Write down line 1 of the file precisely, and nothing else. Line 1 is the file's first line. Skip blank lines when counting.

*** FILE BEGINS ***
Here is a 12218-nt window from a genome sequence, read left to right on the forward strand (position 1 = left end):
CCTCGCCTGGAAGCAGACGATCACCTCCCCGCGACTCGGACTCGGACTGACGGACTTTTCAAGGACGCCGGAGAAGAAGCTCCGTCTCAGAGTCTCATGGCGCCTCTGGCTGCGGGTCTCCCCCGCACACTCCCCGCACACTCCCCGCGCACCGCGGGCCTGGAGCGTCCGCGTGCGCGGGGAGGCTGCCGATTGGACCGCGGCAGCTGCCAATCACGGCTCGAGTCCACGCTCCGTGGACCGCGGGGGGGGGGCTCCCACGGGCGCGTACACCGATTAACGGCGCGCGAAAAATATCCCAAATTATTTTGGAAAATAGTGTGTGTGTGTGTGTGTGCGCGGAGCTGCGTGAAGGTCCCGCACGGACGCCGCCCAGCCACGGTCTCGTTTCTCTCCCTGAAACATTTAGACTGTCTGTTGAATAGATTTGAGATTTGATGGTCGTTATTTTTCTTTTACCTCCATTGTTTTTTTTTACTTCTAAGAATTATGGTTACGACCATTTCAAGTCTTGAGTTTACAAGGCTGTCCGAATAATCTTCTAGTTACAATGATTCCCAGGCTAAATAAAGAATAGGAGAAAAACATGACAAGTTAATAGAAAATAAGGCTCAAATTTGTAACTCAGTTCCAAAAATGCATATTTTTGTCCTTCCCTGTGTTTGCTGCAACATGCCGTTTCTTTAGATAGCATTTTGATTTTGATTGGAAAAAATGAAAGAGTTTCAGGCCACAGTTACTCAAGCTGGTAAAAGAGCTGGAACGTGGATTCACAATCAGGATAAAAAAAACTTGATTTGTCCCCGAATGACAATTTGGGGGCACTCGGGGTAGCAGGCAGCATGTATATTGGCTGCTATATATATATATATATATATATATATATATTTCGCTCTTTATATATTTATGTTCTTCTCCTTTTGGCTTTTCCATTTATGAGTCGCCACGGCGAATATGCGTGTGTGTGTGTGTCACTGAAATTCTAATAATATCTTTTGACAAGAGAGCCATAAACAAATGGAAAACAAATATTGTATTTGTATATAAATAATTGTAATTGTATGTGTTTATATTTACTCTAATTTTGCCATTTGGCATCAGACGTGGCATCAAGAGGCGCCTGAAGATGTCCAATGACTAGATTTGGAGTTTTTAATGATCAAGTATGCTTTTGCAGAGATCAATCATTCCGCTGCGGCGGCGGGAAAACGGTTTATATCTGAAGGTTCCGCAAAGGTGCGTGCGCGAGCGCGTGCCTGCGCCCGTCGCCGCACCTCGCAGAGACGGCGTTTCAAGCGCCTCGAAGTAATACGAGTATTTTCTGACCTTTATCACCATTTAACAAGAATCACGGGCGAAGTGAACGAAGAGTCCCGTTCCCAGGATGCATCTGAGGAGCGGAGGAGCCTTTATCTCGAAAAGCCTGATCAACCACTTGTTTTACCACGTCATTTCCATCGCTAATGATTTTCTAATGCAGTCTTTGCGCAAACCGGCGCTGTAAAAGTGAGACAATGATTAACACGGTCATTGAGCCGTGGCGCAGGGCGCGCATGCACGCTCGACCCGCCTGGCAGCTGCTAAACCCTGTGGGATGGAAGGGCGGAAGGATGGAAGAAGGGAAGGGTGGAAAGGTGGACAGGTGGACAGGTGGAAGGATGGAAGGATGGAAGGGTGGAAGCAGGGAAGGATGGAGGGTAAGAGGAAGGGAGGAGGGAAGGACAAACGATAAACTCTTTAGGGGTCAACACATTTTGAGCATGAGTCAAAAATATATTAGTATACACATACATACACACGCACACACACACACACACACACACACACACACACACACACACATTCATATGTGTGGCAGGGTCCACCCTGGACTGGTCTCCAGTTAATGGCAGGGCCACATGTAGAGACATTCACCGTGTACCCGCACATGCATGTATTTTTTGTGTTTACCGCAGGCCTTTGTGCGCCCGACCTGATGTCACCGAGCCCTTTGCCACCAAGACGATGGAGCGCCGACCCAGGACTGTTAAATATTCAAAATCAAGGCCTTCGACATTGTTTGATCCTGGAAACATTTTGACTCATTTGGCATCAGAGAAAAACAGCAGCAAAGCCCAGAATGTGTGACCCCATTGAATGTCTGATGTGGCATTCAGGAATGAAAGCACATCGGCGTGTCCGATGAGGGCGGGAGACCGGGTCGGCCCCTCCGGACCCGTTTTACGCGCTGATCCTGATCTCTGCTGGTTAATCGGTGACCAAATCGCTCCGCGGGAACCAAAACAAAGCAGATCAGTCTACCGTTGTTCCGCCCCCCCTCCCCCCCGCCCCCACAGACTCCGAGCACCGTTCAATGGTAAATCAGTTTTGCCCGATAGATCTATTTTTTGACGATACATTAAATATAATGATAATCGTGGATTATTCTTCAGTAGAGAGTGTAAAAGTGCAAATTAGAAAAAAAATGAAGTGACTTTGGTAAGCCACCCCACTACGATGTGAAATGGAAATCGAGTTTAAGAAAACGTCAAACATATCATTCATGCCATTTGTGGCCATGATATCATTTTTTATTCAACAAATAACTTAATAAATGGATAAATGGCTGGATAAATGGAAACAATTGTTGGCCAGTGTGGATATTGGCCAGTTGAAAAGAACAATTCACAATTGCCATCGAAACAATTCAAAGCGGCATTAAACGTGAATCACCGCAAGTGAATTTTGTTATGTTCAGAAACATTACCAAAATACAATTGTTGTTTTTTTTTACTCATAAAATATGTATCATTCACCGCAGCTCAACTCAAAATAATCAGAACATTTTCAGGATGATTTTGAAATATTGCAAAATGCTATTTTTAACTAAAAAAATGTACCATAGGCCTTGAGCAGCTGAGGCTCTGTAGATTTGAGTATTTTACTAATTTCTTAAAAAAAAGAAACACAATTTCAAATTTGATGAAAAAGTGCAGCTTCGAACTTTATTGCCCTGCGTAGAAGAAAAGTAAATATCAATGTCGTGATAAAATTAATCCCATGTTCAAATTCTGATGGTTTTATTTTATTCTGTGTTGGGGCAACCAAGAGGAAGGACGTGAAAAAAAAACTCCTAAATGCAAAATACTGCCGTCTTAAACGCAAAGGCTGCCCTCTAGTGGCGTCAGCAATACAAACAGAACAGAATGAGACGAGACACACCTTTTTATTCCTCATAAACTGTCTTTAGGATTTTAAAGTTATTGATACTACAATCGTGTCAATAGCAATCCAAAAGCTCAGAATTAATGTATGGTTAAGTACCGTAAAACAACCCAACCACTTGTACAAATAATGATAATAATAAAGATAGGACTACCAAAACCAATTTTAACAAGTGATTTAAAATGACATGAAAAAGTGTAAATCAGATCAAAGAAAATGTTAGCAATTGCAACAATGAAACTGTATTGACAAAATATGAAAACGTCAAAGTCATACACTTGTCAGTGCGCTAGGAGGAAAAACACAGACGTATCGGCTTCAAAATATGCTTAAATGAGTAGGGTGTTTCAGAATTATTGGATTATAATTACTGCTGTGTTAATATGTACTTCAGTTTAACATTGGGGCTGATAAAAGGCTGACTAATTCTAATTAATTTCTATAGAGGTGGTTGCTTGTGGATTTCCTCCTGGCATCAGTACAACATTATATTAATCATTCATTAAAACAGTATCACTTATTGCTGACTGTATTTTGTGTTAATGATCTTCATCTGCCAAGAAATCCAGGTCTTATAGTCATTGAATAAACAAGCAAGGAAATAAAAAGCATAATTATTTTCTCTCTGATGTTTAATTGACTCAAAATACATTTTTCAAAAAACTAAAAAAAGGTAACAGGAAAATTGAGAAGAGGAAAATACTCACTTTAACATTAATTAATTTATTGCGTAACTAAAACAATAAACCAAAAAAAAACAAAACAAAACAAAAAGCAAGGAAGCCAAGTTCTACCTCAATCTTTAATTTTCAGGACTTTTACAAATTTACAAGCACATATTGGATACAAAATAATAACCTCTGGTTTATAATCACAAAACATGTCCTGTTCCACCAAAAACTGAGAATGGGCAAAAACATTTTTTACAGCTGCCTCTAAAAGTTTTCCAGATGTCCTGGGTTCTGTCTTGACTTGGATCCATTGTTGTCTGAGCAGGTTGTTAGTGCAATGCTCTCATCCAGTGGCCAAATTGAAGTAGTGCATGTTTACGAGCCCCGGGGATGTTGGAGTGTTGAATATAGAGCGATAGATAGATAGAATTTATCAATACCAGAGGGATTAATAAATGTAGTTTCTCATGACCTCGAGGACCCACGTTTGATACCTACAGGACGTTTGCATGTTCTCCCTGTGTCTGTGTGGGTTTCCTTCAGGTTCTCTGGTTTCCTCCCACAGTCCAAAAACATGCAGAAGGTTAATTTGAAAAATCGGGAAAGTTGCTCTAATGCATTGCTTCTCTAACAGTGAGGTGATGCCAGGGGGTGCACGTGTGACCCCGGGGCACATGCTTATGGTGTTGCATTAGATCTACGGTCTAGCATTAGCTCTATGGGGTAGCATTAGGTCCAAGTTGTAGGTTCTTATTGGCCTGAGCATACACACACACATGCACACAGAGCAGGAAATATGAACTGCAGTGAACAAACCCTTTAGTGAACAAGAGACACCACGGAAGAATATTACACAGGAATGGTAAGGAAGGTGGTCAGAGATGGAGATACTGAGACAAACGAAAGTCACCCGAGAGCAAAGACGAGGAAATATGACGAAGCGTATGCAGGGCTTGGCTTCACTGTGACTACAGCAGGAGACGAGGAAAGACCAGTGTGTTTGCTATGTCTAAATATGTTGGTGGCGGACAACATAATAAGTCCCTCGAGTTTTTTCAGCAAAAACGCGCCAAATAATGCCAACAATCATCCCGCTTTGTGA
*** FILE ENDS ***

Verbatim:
Here is a 12218-nt window from a genome sequence, read left to right on the forward strand (position 1 = left end):